Good Morning! You plop down at your desk and boot up your computer. Congratulations, you have 100 new emails.
Your boss stops by, “Hey! Can you meet with a new vendor at 2:30? Thanks.”
Ring, Ring. “Hello. Development is questioning the need for 3 new interfaces. Can you meet with us in 15 minutes? See you soon.” Click! Aaaaahhhh!
On days like these, you silently wish Doc Brown would appear with a brand new Delorean Time Machine, don’t you? Everyone could use more time.
But, let’s face it; Marty McFly spent most of his time fixing family crises. He had no time to finish his TPS reports or build out his amazing presentation to help reduce “Scope Creep.”
So, how do you get more time to increase your productivity without worrying about the space-time continuum? Here you go:
Step 1 – Plan your Priorities
“Most people aren’t great at establishing strong boundaries around their time, and they’re even worse at observing them.”
Admit it: Your calendar looks more like a Minecraft Map than any sort of workable document. Maybe you easily accept new assignments. Maybe you are backing-up a team member on vacation. Whatever the reason, you need to cut the clutter by rescheduling tasks, delegating them or cutting them out completely.
To make these important decisions, you must know your priorities. Priorities are a gauge to help you decide what you should be doing and for how long.
Start by looking at your job description, talking to your leaders and/or your direct reports, and, most importantly, listen to yourself.
Make of list of priorities that are actually important. Sure, you need to write a hilarious skit for the company picnic, but will you lose business if you spend less than an hour working on the script?
If you’re having trouble deciding on your priorities, you can reverse-engineer them. Write down everything you do during one week and approximate how long each task takes. See how much time you spend on tasks and decide “Was it worth the time?” If yes, make it a priority. If no, reschedule it, delegate it or cut it.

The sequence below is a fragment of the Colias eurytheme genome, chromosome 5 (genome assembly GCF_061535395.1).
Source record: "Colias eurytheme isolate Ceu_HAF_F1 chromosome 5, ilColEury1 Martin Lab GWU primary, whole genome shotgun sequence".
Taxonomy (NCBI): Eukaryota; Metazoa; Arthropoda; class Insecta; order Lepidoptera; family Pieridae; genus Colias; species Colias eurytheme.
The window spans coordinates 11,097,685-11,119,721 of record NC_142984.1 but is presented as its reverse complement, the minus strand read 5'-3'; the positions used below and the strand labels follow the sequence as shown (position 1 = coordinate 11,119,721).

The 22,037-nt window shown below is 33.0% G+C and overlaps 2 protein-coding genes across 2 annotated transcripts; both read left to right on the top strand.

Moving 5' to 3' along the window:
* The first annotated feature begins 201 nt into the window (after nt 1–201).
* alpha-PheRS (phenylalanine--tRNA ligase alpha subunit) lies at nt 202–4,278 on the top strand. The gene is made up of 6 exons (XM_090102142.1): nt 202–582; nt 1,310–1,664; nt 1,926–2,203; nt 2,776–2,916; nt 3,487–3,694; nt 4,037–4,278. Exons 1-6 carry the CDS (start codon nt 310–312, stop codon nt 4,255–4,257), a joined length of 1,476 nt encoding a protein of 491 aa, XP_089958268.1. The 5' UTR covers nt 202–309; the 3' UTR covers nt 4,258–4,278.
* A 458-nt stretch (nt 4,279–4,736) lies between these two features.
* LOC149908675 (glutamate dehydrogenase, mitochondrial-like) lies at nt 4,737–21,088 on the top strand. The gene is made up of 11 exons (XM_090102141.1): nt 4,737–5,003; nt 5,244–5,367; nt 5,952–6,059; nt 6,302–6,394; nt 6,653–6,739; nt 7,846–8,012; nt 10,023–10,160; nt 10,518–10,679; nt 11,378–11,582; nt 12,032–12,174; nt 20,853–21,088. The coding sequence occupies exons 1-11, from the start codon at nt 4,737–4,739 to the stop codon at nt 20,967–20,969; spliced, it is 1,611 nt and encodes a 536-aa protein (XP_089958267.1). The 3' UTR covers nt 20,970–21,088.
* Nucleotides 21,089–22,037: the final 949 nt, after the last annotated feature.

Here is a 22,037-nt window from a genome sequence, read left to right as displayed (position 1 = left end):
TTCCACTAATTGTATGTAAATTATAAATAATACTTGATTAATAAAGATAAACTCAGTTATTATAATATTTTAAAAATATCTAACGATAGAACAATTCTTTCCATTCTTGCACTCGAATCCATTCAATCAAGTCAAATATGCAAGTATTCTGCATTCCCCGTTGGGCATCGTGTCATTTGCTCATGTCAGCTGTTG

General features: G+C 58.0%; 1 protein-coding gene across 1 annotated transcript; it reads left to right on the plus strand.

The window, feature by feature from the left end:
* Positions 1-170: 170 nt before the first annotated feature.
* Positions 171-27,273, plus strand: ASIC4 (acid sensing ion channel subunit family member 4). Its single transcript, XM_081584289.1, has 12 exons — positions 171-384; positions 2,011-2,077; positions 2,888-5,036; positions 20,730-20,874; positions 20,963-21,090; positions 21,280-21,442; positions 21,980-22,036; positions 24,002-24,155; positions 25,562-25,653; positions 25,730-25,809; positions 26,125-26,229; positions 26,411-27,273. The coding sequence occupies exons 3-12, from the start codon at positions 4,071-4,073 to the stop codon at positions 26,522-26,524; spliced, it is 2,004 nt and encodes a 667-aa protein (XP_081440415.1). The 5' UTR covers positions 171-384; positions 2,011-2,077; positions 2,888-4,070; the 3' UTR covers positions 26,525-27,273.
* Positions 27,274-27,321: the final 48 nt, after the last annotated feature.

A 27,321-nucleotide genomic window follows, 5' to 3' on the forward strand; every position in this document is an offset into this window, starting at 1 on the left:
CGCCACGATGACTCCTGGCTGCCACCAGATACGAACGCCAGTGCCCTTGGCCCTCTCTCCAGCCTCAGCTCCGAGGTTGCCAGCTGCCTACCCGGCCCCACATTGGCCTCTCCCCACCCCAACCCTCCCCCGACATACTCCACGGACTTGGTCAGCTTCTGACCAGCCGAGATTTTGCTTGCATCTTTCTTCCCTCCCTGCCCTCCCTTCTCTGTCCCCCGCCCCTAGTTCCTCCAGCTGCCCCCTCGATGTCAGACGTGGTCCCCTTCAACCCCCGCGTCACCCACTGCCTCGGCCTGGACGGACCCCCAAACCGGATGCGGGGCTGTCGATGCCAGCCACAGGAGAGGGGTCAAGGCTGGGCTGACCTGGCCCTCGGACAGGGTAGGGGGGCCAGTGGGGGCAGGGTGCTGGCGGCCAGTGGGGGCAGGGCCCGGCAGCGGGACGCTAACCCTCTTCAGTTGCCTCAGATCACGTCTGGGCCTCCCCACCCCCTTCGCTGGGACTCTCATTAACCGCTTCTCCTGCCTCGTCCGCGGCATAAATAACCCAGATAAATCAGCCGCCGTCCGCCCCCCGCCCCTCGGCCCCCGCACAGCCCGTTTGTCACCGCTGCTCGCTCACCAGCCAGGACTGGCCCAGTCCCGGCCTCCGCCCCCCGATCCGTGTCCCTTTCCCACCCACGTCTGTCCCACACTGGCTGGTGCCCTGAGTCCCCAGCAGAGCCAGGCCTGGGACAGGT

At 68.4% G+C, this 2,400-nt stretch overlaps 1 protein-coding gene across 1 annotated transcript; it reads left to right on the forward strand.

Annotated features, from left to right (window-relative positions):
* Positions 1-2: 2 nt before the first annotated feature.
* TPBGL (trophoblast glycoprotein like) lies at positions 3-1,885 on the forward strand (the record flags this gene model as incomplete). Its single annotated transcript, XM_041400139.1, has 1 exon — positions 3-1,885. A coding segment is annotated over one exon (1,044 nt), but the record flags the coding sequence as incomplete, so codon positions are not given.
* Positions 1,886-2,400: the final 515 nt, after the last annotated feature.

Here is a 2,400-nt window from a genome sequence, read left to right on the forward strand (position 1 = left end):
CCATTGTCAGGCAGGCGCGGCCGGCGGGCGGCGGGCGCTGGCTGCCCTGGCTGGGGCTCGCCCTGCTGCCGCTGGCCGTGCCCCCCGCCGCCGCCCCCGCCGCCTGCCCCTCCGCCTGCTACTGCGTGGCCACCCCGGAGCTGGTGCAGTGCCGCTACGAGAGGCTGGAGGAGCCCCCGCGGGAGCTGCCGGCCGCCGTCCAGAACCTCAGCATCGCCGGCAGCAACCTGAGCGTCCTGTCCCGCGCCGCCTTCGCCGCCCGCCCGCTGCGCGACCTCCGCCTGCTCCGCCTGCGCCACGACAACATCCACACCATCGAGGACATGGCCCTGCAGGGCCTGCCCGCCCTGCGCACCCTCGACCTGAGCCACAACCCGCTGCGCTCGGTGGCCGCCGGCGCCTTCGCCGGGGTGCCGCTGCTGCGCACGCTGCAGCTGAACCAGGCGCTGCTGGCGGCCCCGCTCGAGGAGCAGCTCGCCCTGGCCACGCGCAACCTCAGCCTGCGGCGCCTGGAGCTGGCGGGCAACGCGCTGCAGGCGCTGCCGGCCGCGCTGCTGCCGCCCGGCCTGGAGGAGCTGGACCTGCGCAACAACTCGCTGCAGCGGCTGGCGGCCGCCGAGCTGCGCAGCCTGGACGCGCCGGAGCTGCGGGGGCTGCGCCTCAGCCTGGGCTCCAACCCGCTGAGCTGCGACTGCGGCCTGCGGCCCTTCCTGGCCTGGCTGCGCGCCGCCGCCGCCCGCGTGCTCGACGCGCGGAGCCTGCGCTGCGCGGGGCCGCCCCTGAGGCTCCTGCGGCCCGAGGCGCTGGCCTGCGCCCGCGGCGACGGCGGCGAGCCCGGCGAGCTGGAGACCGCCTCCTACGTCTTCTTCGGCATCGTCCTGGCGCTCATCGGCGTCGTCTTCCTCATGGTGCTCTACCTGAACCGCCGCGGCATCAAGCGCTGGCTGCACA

* Tip: You should also make a list of your personal priorities. We will talk about these priorities later.
Step 2 – Build your Frame
Now that you know your priorities, it’s time to build your calendar. Calendars tell you when to do something and for how long. They also help reduce your workload. (What!?)
All positions require a certain amount of repetitive work. For example, you might coach direct reports or attend weekly-update meetings. Despite these activities occurring days or weeks apart, they often require the same data.
If your calendar shows two requirement meetings at the start and end of the week, schedule one period to research for both presentations. You might need to tweak each presentation for the target audience, but your research time is cut in half. Many applications allow you to schedule future reports in advance or to setup reoccurring reports to run at scheduled times.
If you find yourself adding events to your calendar in a zombified state, wake up! The better you preplan your activities, the more likely you can follow them and complete your assignments on-time.
Step 3 – Use All Your Tools: Apps
Like millions of your fellow humans, you probably carry around a computer more powerful than anything ever found on the space shuttle — your smartphone. If you don’t have a smartphone, you probably have a tablet. With either device, how do we spend most of our time?